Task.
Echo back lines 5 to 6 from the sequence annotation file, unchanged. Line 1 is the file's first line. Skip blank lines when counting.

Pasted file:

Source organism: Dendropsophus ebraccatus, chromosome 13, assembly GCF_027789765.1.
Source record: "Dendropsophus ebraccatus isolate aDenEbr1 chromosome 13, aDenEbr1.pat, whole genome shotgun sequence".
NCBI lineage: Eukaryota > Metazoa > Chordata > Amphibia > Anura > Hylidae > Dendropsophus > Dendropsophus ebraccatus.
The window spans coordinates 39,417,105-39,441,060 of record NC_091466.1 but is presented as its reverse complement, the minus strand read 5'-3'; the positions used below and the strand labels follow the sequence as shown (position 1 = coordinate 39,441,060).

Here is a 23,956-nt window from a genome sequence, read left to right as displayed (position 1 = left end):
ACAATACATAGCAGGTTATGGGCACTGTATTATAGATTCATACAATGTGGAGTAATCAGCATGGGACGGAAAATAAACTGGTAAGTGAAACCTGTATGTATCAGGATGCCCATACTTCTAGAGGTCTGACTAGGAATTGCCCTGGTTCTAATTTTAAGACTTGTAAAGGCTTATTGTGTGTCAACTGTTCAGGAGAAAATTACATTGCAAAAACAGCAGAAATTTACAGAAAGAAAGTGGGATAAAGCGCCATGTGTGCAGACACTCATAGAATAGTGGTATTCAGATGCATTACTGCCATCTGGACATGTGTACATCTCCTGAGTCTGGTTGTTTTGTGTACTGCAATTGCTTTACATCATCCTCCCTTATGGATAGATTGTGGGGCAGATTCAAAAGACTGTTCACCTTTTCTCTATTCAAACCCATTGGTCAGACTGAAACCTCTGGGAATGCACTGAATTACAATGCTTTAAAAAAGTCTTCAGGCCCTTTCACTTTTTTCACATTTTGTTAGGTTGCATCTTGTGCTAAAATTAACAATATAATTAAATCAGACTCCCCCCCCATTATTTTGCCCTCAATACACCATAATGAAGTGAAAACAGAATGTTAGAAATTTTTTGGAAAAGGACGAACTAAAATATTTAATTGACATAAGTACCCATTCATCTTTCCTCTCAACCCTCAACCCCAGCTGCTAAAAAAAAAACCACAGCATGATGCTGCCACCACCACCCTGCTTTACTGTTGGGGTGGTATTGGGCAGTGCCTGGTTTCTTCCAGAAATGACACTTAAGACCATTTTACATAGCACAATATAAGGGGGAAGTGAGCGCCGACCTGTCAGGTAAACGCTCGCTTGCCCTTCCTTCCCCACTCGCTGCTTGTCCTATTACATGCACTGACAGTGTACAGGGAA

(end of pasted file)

Here is a 23,956-nt window from a genome sequence, read left to right as displayed (position 1 = left end):
ACAATACATAGCAGGTTATGGGCACTGTATTATAGATTCATACAATGTGGAGTAATCAGCATGGGACGGAAAATAAACTGGTAAGTGAAACCTGTATGTATCAGGATGCCCATACTTCTAGAGGTCTGACTAGGAATTGCCCTGGTTCTAATTTTAAGACTTGTAAAGGCTTATTGTGTGTCAACTGTTCAGGAGAAAATTACATTGCAAAAACAGCAGAAATTTACAGAAAGAAAGTGGGATAAAGCGCCATGTGTGCAGACACTCATAGAATAGTGGTATTCAGATGCATTACTGCCATCTGGACATGTGTACATCTCCTGAGTCTGGTTGTTTTGTGTACTGCAATTGCTTTACATCATCCTCCCTTATGGATAGATTGTGGGGCAGATTCAAAAGACTGTTCACCTTTTCTCTATTCAAACCCATTGGTCAGACTGAAACCTCTGGGAATGCACTGAATTACAATGCTTTAAAAAAGTCTTCAGGCCCTTTCACTTTTTTCACATTTTGTTAGGTTGCATCTTGTGCTAAAATTAACAATATAATTAAATCAGACTCCCCCCCCATTATTTTGCCCTCAATACACCATAATGAAGTGAAAACAGAATGTTAGAAATTTTTTGGAAAAGGACGAACTAAAATATTTAATTGACATAAGTACCCATTCATCTTTCCTCTCAACCCTCAACCCCAGCTGCTAAAAAAAAAACCACAGCATGATGCTGCCACCACCACCCTGCTTTACTGTTGGGGTGGTATTGGGCAGTGCCTGGTTTCTTCCAGAAATGACACTTAAGACCATTTTACATAGCACAATATAAGGGGGAAGTGAGCGCCGACCTGTCAGGTAAACGCTCGCTTGCCCTTCCTTCCCCACTCGCTGCTTGTCCTATTACATGCACTGACAGTGTACAGGGAA